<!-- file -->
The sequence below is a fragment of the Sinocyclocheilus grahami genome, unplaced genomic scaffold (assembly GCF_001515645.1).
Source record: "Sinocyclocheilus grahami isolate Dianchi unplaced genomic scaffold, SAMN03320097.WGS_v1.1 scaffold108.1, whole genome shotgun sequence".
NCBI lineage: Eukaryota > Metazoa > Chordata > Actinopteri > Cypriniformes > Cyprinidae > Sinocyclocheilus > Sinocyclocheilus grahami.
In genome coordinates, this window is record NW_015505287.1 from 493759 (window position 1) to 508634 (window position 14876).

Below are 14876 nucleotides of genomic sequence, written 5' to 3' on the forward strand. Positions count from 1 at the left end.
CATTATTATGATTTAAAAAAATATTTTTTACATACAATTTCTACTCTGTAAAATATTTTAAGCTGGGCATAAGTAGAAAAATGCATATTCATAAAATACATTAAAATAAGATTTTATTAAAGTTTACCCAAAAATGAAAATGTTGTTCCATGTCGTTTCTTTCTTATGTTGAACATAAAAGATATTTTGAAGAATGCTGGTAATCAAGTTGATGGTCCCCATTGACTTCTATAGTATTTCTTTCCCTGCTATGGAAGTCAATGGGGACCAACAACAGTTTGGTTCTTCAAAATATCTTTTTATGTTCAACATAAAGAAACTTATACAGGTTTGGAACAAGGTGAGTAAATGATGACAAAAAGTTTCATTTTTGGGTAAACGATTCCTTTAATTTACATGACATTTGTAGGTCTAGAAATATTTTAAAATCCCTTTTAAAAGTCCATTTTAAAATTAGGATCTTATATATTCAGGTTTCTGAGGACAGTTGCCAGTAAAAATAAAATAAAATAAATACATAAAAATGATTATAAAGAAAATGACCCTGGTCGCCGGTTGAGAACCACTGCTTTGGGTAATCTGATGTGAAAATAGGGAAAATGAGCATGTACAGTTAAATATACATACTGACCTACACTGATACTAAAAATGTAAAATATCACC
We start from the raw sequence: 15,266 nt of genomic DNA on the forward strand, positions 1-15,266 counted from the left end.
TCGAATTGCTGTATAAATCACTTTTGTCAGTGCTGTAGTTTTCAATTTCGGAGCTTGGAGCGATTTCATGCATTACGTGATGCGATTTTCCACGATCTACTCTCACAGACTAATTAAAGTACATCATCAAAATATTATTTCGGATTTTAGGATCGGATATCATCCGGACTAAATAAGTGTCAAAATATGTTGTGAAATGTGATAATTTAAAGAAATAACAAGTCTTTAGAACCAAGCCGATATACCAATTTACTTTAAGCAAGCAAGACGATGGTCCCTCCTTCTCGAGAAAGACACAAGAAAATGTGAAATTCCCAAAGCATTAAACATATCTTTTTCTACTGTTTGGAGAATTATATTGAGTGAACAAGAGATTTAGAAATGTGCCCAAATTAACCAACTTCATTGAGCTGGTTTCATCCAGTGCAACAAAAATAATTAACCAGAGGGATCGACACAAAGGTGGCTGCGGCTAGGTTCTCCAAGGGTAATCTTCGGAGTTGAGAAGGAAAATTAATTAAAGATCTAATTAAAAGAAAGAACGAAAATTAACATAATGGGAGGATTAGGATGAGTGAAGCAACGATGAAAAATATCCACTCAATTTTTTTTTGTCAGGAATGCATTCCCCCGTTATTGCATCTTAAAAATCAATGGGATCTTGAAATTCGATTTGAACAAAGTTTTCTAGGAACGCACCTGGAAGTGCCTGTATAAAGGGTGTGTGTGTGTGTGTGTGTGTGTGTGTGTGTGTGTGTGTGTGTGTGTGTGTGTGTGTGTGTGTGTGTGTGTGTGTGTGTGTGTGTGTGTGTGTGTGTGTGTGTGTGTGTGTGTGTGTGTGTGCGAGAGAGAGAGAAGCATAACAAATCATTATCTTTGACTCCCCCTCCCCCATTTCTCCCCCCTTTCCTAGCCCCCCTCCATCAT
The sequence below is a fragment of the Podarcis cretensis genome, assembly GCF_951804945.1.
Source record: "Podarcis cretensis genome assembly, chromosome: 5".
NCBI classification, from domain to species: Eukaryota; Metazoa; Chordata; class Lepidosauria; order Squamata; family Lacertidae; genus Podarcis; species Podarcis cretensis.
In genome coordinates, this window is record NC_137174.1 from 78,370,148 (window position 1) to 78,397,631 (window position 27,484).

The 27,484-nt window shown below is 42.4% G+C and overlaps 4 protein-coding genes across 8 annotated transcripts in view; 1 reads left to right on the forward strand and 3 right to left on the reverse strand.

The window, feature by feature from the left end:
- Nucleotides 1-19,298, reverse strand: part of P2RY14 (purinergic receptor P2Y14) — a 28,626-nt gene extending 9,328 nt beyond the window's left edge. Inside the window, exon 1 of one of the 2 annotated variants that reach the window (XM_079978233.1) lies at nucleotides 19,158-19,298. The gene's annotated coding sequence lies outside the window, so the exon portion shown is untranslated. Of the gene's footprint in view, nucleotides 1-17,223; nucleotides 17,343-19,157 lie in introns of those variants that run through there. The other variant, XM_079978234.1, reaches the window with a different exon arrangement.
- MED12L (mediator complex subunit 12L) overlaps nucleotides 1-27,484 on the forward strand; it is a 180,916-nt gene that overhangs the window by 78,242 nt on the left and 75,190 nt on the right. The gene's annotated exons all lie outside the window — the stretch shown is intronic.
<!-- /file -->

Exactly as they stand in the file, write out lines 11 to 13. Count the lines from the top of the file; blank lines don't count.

NCBI classification, from domain to species: Eukaryota; Metazoa; Chordata; class Lepidosauria; order Squamata; family Lacertidae; genus Podarcis; species Podarcis cretensis.
In genome coordinates, this window is record NC_137174.1 from 78,370,148 (window position 1) to 78,397,631 (window position 27,484).

The 27,484-nt window shown below is 42.4% G+C and overlaps 4 protein-coding genes across 8 annotated transcripts in view; 1 reads left to right on the forward strand and 3 right to left on the reverse strand.